I have loved Lynn Austin's books for years and found with this latest novel that she is still a stellar writer. Her ability to weave together a complex story and intertwine the lives of seemingly unconnected people is incredible. I appreciated the depth of the characters and the details of the stories. The overarching themes of choosing to love in marriage and of never being left alone by God shine through this novel. I got to the end of it wishing for more--always a sign of a truly well-written book.

(I’ve received this complimentary book from Bethany House Publishers through the Book Blogger program in exchange for a review. A positive review was not required and the views expressed in my review are strictly my own.)

Thursday, November 17, 2016

A Review: "Falling Free" by Shannan Martin

Falling Free: Rescued from the Life I Always WantedShannan Martin, a blogger from Indiana, poignantly shares the story of her family's journey from comfort and the American Dream to living on "the wrong side of the tracks" in her first book, "Falling Free." The Martin family lived on a quiet, idealistic farm with their three children, but one day, they began to sense God calling them to leave it behind and pursue a greater adventure. They eventually sold their farm and moved to a city neighborhood that, at first glance, didn't offer much for their family. But through their obedience, they began to experience a life like no other, one that only God could create for them.

Martin writes beautifully and shares her family's story and experiences in a way that tugs on your heart strings. She challenges the reader to expand our horizons and see the different ways that God may be calling us to step outside our comfort and security zones in order to make a tangible difference among the least. It's a wonderful story, filled with many thought-provoking and eye-opening statements. I highly recommend this amazing book!

(I’ve received this complimentary book through the BookLook program in exchange for a review. A positive review was not required and the views expressed in my review are strictly my own.)

Tuesday, November 1, 2016

A Review: "Rhythms of Rest" by Shelly Miller

Cover ArtSabbath. A word that calls forth many ideas and misconceptions. In this book, "Rhythms of Rest," Shelly Miller addresses the topic of Sabbath. She seeks to dispel the myths around Sabbath and invites the reader to take steps to integrate Sabbath into a regular weekly routine.With busyness and productivity pushing people to their limits, learning to bring rest into our schedules helps give us space to ultimately enjoy life.

Miller writes beautifully--prose with the soul of poetry. Even reading the book invites the reader to slowly savor it, to linger over the chapters, paragraphs, and phrases. She takes the time to unpack what Sabbath truly is and what it isn't. She shares how Sabbath looks in her life, as well as the lives of those who are part of her "Sabbath Society." I truly appreciated how thought-provoking this book is. It challenged me to see how I can start integrating Sabbath in my life, even in small increments to begin with. This is a truly lovely book that I will return to for fresh encouragement on bringing rest into my life.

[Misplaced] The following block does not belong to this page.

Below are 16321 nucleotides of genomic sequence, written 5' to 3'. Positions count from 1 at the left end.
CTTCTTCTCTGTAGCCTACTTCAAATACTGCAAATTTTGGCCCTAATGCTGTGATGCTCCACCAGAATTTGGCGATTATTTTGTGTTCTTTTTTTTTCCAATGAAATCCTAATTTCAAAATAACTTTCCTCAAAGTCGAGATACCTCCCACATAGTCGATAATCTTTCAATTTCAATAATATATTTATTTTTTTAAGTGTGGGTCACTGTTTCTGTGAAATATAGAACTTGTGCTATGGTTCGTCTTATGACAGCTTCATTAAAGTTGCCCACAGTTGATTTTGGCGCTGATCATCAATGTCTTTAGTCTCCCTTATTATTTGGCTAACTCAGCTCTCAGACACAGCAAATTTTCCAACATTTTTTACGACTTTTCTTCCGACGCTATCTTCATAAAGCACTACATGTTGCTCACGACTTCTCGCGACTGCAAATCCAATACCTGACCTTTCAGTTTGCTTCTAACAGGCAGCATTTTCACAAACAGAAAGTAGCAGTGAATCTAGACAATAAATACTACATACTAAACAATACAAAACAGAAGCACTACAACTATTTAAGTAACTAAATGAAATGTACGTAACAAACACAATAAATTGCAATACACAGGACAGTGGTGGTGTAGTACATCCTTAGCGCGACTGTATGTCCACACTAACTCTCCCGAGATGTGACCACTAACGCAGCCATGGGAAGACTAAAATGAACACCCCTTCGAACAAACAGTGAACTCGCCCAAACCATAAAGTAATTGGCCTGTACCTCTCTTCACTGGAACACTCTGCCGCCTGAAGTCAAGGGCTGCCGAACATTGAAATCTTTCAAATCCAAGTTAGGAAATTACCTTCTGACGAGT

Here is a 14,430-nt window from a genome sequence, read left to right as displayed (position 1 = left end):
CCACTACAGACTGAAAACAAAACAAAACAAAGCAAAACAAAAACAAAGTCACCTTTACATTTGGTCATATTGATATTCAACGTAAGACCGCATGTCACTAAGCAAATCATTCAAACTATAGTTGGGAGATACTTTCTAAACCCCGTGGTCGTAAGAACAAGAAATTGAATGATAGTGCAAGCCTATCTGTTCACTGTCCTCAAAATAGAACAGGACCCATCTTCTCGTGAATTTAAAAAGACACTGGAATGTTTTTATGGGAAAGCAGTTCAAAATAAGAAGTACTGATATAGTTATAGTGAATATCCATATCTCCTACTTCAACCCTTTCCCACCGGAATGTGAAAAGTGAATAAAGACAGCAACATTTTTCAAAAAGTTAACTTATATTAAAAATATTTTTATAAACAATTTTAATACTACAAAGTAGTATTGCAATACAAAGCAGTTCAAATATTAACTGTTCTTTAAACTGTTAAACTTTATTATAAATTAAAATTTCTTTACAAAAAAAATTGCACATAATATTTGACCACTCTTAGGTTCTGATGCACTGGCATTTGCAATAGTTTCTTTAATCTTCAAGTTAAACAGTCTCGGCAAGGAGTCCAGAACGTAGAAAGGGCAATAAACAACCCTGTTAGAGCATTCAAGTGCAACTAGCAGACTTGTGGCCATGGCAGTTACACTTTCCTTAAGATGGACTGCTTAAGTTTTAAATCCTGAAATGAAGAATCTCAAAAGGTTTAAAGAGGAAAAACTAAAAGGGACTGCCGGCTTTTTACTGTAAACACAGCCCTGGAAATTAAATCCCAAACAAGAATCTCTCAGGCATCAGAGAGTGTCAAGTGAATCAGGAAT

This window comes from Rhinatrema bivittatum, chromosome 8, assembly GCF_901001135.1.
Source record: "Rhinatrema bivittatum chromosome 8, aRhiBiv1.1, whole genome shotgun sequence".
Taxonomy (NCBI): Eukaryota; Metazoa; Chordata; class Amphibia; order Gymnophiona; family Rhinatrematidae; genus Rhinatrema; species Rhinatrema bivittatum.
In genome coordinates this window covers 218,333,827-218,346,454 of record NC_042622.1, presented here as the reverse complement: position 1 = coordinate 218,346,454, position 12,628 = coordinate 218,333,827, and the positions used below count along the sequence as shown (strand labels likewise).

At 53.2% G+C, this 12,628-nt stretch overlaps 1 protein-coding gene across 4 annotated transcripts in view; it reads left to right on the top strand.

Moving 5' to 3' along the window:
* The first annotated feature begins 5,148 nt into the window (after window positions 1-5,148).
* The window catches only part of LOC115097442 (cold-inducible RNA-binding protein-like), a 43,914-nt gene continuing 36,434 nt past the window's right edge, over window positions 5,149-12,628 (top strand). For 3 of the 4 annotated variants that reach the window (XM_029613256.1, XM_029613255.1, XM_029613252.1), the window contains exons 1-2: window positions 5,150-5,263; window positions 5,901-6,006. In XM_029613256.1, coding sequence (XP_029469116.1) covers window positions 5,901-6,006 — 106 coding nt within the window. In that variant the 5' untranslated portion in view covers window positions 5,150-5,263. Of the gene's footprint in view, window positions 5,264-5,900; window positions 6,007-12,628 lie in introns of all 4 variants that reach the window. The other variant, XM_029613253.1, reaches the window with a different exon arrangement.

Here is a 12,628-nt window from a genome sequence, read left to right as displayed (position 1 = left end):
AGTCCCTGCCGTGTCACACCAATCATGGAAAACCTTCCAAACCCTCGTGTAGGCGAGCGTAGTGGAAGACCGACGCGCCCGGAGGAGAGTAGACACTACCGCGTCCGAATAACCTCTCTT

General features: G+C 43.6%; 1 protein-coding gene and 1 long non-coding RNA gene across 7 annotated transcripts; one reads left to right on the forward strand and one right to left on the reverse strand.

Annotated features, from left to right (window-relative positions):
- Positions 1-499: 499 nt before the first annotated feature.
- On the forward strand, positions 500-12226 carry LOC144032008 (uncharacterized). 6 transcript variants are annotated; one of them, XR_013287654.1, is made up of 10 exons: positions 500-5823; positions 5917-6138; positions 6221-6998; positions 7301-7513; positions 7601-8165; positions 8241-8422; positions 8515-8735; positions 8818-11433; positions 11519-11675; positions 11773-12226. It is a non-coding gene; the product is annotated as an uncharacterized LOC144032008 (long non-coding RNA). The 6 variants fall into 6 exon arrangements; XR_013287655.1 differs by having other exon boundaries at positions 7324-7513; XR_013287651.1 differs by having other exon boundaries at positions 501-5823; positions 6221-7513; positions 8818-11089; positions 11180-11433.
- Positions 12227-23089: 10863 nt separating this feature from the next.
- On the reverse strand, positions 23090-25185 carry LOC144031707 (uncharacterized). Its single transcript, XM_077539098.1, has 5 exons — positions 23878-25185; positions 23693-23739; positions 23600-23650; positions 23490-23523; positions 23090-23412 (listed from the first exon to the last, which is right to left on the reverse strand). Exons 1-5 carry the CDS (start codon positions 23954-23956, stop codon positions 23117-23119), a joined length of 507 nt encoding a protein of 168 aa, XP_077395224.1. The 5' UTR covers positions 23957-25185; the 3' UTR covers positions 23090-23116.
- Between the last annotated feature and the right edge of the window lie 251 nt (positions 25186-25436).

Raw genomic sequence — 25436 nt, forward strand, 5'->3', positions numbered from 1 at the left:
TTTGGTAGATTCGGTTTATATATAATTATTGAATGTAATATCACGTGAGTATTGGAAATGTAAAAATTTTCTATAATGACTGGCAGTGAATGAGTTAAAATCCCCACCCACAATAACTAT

(I’ve received this complimentary book from Bethany House Publishers through the Book Blogger program in exchange for a review. A positive review was not required and the views expressed in my review are strictly my own.)




Saturday, October 15, 2016

A Review: "A Mile Wide" by Brandon Hatmaker

A Mile Wide: Trading a Shallow Religion for a Deeper FaithI've been a fan of Brandon's wife, Jen Hatmaker, for a while now. It seemed natural to pick his book after reading and enjoying several of hers. His book, "A Mile Wide:  Trading a Shallow Religion for a Deeper Faith," did not disappoint. He helps the believer walk through that desire for "something more" that we all feel at some point or another, that longing for depth that we can't seem to find no matter how hard we try. With so many churches and individuals talking about authenticity, it seems like depth would be easier to find. But, alas...it's not as easy as it seems! Hatmaker shares plenty of Scriptural insights and practical ideas for developing and nurturing the authenticity and depth that so many of us long for.

My favorite chapter was Chapter 5, "A Better Community." This chapter is loaded with ideas and reflections on how to bring greater depth to your church and small group. With my husband and I about to start a small group at church, this chapter helped spark some thoughts on how to bring our group closer together and find ways to get involved with service projects to help us grow in our faith. This was a great book that was thought-provoking and challenging.

(I’ve received this complimentary book through the BookLook program in exchange for a review. A positive review was not required and the views expressed in my review are strictly my own.)